Howies Scuba

 Marine Life Identification Perth WA

Shore Diving

 Sharks & Rays

Sharks (superorder Selachimorpha) are a type of fish with a full cartilaginous skeleton and a highly streamlined body. The earliest known sharks date from more than 420 million years ago... (Wikipedia)

(Rays) Batoidea is a superorder of cartilaginous fish commonly known as rays and skates, containing more than 500 described species in thirteen families. They are closely related to sharks, from which they can be distinguished by their flattened bodies, enlarged pectoral fins that are fused to the head, and gill slits that are placed on their ventral surfaces... (Wikipedia)


Port Jackson

(Heterodontus portusjacksoni)

Port Jackson Sharks are my favourite little guys, I love them, the markings are so beautiful and they look so dignified.

Top two photographs taken at Robbs Jetty in about 3 - 4 meters of water on the way out from the dive site.

The next two taken on a night dive at Ammo Jetty again only in a few meters of water as we were finishing the dive.

Take a look at the video section for Robbs Jetty and the video for Ammo Jetty in the Night Crawler section of this website.

The Bottom four photographs taken at MAAC, with the Port Jackson hiding in the gloomy corners under a ledge.

I was just about to swim away as I was taking photographs of other fish (see bottom two photographs) and just out of the corner of my eye I saw the tail sticking out from the shadow. You can clearly see them here but without a torch or strobe these Fish where well hidden.

No matter how hard I tried I could not get a decent side on photograph they were wedged in so well.

Big Thank You to Sharky Jones for donating these bottom two images of this mature Port Jackson.

Don't forget if you want to submit a photograph of the marine life you have encountered on your shore dives just follow these guidelines.....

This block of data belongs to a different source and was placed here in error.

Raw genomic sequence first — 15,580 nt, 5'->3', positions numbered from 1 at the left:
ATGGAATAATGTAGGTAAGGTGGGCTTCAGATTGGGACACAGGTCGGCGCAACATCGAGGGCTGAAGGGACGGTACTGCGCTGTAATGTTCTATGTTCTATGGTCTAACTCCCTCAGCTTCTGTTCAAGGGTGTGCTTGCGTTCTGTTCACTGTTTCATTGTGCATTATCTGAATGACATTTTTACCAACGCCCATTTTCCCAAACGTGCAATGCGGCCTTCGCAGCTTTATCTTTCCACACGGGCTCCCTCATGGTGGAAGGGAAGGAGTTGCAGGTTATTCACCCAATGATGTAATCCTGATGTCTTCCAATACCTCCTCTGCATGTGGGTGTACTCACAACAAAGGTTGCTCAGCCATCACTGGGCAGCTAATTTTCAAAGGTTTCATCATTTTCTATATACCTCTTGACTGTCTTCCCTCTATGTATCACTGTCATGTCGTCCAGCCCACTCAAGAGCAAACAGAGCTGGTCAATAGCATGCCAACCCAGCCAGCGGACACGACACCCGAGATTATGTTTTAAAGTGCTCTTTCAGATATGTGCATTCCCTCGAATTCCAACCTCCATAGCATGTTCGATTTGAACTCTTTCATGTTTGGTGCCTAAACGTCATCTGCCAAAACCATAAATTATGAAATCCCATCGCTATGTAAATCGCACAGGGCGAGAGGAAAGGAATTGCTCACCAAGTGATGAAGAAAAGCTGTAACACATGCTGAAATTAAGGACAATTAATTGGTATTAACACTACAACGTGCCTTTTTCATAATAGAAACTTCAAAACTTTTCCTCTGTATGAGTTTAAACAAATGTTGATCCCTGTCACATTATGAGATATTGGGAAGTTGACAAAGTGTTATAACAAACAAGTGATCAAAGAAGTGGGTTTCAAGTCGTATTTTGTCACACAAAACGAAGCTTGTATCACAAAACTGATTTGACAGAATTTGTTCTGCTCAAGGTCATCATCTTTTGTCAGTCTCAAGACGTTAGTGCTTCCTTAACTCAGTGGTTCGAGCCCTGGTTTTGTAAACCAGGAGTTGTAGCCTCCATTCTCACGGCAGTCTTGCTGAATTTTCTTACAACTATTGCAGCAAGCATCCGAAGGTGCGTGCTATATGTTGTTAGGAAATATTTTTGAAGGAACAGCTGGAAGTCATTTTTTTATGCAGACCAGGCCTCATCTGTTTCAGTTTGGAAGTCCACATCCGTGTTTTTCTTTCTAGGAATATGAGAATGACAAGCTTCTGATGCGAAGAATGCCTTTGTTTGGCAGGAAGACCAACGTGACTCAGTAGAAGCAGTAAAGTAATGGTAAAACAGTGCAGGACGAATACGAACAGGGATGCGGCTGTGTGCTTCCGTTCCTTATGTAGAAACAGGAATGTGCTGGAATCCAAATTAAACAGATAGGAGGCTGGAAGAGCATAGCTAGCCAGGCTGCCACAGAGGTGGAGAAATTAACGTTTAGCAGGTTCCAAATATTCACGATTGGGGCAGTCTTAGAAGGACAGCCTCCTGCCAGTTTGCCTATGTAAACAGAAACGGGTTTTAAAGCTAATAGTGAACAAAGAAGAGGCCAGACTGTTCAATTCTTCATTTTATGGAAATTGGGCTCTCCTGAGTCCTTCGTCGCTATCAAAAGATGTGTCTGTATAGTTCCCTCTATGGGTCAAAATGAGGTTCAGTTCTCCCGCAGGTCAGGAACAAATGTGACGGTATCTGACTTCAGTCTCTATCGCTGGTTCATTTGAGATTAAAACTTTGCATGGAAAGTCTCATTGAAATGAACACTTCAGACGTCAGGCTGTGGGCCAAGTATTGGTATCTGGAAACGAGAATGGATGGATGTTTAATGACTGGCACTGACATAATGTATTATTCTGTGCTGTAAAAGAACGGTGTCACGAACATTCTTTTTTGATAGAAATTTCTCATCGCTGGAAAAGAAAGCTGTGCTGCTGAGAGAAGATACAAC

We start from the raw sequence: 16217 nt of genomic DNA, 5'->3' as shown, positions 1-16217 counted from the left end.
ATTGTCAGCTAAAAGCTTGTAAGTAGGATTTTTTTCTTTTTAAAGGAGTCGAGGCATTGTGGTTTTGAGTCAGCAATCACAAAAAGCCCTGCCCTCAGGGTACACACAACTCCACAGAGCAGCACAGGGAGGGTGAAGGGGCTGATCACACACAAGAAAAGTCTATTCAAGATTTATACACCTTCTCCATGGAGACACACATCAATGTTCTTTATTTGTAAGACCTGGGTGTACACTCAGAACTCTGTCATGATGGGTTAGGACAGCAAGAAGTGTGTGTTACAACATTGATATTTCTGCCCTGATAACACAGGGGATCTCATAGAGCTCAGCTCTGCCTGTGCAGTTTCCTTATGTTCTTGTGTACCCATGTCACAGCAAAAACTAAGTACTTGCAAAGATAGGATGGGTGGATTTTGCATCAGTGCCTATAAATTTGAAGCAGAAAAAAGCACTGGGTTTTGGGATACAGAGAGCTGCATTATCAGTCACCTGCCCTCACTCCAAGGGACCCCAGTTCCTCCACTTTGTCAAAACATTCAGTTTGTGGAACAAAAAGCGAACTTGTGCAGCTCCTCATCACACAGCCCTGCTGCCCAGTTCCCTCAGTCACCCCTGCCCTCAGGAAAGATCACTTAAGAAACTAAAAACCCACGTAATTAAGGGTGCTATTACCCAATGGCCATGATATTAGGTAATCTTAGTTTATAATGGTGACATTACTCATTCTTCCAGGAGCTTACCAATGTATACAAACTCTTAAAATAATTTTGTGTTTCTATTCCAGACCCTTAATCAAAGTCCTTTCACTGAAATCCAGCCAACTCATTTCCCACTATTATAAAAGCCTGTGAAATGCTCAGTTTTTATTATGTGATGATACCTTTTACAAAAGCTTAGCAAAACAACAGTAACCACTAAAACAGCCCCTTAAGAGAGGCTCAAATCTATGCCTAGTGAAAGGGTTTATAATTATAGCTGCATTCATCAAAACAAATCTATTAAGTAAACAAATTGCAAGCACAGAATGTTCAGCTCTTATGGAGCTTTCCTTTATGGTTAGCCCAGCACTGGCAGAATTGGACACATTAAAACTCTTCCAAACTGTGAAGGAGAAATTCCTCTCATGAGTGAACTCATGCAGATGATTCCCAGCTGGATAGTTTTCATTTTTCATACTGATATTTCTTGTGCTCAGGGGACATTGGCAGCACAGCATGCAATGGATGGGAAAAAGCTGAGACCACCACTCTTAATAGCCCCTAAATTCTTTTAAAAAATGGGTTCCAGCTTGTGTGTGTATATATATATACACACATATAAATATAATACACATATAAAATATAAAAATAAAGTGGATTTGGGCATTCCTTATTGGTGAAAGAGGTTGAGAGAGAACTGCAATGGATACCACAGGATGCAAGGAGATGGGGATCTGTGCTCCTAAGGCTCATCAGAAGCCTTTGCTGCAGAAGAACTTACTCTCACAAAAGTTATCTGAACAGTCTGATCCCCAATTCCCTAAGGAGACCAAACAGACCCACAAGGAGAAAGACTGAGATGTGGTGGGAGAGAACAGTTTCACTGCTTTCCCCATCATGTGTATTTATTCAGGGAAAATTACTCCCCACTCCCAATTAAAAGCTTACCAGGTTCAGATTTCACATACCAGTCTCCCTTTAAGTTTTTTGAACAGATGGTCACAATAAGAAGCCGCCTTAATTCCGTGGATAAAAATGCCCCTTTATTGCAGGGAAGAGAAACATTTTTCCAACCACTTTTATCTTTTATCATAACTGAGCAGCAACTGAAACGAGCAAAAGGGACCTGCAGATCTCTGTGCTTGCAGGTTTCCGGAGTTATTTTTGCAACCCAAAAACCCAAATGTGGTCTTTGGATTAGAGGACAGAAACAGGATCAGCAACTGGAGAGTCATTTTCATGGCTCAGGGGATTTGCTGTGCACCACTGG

Ok my contribution to this adult section... (that just sounds wrong)... This beauty photographed off Mindarie whilst out with WBDC. I have only ever seen one other mature PJ on a shore dive and that was at Point Peron in March 2015, that was really big, chunky solid looking thing. I wont mention who kicked up a shed load of silt and ruined the moment...... will I jack Bensted

Australian Spotted Catshark
(Asymbolus analis)

On a night dive at BBR, just weaving in and out of the sea grass between the reef and the harbour wall is where this stunning little guy was photographed.

Apparently quite rare to see one of these due to its night time behaviour and hidden during the day.

About 2 years between spotting the top photos and this little chap.

Seen on a night dive at Point Peron, weaving in and out of the sea grass.

Unfortunately for me I had a terrible night with my dive torch, video light & strobe. But we still got something to show off.

In about 1.5 meters of water near the shore.

Varied Catshark
(Parascyllium variolatum)

This handsome little brute photographed at Elizabeth Reef in Cottesloe.
(Unknown type)

These things are pain in the backside... first 6 photos I took, I had beautiful photographs of sand and some blurry sea creature sitting in the back ground.... they like to get into tiny spots. This was taken at the Gareenup Wreck, the best out of a very poor bunch of photos.

Blue Spotted - Southern Eagle Ray

(Myliobatis australis)

This photograph of the Southern Eagle Ray was taken at Robbs Jetty just as you descend at about 5 meters. It was sitting high on its fins but as soon as we descended it swam off. Hit the shutter button a bit sharpish and was fortunate enough to get this as it was leaving. 

This outline was photographed at North Mole on the way out to the wreck there...... As I swam over it the sand just shook and this bloody big ray just coasted off covered in sand. By the size I thought it was a Smooth Stingray but looking at the shape it may well have been an Eagle Ray. I havent seen one since the above photo, and this thing was huge, unfortunately I had my camera on 3 minute shut off to preserve battery life and all I got was this very cool outline in the sand.

 Smooth Stingray

(Dasyatis brevicaudata)

This stunning Stingray was photographed at Bird Isl. at Cape Peron.